I was lucky enough to have the company reach out and suggest an interview with Ken Murphy the CEO. Murphy is relatively new to the company. He came from a non-motorcycle background, but his success as a CEO is undeniable. He’s been CEO of Comoto for about six months now, so I was excited to talk to him about how things were going and the move to take on J&P Cycles.
Ken Murphy’s Time So Far With Comoto
Ken told me that the shift for him definitely came with some challenges but they were challenges that he somewhat expected and challenges that people have been able to help him overcome.
“Obviously, I’ve asked a ton of questions and will continue to ask a ton of questions and read as much as I can,” Murphy said. “I’m certainly a novice in the industry, but I’m really encouraged by what I see as opportunities not just for our business but the industry at large.”
He said that right now it’s just about trying to ascertain what is working really well and identifying what things the company can do better.
Murphy comes to the business without being a motorcyclist. Some of our readers expressed concerns about that. I myself was a bit concerned, but Murphy said he has his motorcycle license now and is actively shopping for a bike.
“I’ve been received relatively warmly by folks in the industry and I’m grateful for that,” he said. “I’m looking forward to riding more.”
It will be interesting to see if Murphy is active at company events or industry events and how involved he becomes with riding and riders. I got the impression he was genuinely interested in doing more riding.
While he probably didn’t have much of a choice as to whether or not he was going to get the license and bike from a PR standpoint, I wouldn’t be surprised to see Revzilla publicize the fact that he’s out there on two wheels in the future.
The Move to Aquire J&P Cycles
When it comes to the J&P Cycles acquisition Muphy said that the move to acquire the company made a lot of sense for Comoto as a supplement to Revzilla and CycleGear.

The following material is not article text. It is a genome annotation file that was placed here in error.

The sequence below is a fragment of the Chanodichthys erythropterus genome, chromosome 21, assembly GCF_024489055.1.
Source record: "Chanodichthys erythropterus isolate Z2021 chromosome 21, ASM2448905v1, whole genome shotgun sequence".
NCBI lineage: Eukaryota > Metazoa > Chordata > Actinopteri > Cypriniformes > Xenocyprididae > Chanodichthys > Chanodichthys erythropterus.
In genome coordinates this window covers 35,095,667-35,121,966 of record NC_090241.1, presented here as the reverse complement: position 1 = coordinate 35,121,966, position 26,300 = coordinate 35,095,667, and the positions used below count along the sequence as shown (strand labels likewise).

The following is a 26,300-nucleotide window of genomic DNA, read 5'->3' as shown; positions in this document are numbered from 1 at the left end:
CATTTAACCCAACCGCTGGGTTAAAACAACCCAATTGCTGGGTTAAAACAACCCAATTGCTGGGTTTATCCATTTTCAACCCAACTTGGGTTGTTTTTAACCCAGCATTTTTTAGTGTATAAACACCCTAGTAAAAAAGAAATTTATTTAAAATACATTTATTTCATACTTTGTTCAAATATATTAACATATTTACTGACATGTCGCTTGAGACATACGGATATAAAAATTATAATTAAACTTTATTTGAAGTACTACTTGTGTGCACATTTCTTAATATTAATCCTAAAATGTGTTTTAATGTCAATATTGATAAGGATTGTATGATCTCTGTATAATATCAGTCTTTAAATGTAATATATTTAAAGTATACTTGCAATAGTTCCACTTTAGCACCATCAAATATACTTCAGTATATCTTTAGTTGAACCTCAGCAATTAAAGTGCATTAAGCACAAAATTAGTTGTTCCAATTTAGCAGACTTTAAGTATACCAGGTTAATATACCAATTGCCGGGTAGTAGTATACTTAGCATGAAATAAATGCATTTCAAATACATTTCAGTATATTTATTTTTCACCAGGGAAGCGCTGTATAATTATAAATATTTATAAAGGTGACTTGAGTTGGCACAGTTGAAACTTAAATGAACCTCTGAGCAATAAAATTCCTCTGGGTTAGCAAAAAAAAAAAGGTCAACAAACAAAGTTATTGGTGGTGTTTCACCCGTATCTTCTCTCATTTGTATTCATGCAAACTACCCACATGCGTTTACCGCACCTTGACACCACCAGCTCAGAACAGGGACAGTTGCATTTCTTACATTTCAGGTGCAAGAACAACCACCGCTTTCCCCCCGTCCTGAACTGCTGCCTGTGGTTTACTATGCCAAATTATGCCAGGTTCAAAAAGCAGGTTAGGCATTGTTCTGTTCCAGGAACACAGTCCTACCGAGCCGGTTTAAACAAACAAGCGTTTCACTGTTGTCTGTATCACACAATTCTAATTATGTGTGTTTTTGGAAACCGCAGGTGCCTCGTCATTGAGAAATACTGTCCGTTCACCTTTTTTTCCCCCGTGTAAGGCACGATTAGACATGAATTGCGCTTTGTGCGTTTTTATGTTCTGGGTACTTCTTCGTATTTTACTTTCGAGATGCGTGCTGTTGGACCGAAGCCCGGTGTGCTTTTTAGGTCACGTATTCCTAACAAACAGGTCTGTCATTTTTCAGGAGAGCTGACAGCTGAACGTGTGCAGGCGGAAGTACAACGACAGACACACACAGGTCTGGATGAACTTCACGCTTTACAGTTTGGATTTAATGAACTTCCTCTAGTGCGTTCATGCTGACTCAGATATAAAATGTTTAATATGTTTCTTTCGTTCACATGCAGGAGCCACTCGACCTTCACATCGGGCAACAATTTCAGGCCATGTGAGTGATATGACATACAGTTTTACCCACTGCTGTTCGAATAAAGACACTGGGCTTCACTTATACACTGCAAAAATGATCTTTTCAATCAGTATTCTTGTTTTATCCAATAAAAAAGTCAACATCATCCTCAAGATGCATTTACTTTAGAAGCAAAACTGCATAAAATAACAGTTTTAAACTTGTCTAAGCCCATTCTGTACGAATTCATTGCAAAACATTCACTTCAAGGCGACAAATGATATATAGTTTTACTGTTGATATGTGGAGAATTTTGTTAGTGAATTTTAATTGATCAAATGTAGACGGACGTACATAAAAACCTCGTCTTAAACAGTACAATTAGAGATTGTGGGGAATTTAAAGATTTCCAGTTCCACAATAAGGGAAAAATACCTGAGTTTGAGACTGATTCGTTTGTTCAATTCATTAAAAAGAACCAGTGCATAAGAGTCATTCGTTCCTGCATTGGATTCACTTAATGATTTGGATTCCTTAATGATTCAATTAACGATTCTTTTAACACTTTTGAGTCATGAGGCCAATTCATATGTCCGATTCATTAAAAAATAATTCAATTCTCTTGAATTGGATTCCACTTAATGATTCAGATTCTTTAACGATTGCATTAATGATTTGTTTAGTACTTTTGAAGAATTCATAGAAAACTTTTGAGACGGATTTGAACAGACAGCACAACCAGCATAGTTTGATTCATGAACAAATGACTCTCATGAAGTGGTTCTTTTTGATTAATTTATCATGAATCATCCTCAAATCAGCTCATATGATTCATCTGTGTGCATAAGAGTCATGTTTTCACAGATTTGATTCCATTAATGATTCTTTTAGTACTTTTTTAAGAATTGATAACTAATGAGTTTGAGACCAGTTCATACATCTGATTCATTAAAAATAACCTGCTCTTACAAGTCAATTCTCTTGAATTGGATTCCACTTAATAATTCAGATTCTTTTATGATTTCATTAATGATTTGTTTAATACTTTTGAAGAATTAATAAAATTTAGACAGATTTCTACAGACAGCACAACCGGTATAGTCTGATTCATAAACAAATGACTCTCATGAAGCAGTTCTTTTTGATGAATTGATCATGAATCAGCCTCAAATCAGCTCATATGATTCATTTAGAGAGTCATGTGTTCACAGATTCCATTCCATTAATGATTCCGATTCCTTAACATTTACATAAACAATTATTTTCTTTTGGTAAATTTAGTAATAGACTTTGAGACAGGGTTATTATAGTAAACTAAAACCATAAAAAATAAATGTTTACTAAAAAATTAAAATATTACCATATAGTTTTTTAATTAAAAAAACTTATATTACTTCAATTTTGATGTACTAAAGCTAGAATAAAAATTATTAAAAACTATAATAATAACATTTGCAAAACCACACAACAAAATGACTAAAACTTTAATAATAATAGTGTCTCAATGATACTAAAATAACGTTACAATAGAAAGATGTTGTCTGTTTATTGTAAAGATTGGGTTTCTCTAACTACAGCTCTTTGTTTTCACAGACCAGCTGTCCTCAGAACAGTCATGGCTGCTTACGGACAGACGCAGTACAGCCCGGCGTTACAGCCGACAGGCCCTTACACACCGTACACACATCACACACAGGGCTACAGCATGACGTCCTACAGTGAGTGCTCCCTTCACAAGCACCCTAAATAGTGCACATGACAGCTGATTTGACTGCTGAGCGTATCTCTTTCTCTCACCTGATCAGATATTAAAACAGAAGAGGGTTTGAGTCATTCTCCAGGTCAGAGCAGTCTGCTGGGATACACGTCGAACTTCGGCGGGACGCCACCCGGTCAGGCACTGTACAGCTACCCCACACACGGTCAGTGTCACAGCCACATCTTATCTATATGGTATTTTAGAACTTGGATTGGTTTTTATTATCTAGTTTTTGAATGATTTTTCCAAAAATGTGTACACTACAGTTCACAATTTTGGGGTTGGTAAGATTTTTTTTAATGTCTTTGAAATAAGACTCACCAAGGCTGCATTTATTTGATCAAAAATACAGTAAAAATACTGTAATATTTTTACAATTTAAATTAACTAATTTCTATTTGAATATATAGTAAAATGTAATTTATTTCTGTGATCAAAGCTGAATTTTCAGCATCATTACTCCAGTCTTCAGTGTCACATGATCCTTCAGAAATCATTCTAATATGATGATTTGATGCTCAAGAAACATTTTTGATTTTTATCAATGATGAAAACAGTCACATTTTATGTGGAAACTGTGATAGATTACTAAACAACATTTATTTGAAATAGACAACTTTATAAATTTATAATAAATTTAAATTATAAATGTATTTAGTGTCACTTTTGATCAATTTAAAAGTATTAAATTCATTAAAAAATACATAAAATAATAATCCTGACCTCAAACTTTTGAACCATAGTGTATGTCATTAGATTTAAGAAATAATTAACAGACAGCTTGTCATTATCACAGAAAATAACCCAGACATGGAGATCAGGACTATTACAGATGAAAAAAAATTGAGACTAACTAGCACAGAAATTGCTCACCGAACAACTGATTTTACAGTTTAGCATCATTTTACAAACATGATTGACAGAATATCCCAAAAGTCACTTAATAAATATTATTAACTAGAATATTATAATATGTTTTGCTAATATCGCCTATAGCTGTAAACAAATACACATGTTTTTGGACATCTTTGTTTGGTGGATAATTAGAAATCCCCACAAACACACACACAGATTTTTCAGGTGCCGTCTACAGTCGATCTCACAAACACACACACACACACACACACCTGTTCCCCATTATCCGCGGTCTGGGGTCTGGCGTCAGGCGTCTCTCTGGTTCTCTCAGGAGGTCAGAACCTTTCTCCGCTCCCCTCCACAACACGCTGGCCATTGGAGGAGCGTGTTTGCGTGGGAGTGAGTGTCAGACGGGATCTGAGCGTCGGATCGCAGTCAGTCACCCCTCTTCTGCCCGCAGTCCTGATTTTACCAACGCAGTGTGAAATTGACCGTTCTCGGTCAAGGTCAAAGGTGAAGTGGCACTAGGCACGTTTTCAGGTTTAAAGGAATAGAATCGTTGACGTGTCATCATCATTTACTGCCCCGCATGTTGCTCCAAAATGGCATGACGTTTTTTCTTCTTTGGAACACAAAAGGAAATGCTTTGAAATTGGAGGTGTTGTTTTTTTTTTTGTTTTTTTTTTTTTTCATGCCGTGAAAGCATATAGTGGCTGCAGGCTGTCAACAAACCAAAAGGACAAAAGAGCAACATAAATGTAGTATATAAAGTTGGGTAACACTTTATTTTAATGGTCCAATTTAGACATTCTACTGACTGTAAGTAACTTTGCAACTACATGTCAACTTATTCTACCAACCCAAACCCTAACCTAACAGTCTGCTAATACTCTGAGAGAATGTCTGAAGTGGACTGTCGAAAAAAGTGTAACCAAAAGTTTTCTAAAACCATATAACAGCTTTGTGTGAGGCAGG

“First and foremost is strategically we look at J&P Cycles as very complementary to what we’re doing in the Revzilla business and the CycleGear business,” Murphy said. “There is some overlap between companies, but in J&P Cycles we see the clear market leader in the very important V-twin segment.”
He said that J&P Cycles has such deep market penetration into the V-twin segment that it just made sense. He said Revzilla and CycleGear could have invested heavily into that portion of the market, but there was no guarantee they would have achieved the same success that J&P Cycles has seen.
Speaking of Comoto as a whole, Murphy said he wants to dominate the space. “I want to be in first place in all of the segments, and we’re not there yet but this goes a long way towards helping us expand that market leadership.”
The idea behind Comoto is for the parent company to operate more or less behind the scenes. Murphy said he wants the brands to operate as they have for the most part, though there will be changes on the back end from an operational standpoint as needed.
“There’s such an appreciation and loyalty and passion in each of these brands and for each of these brands,” Murphy said. “To me, however many brands we end up having, I want to make sure we can protect and preserve the legacy attributes of those brands.”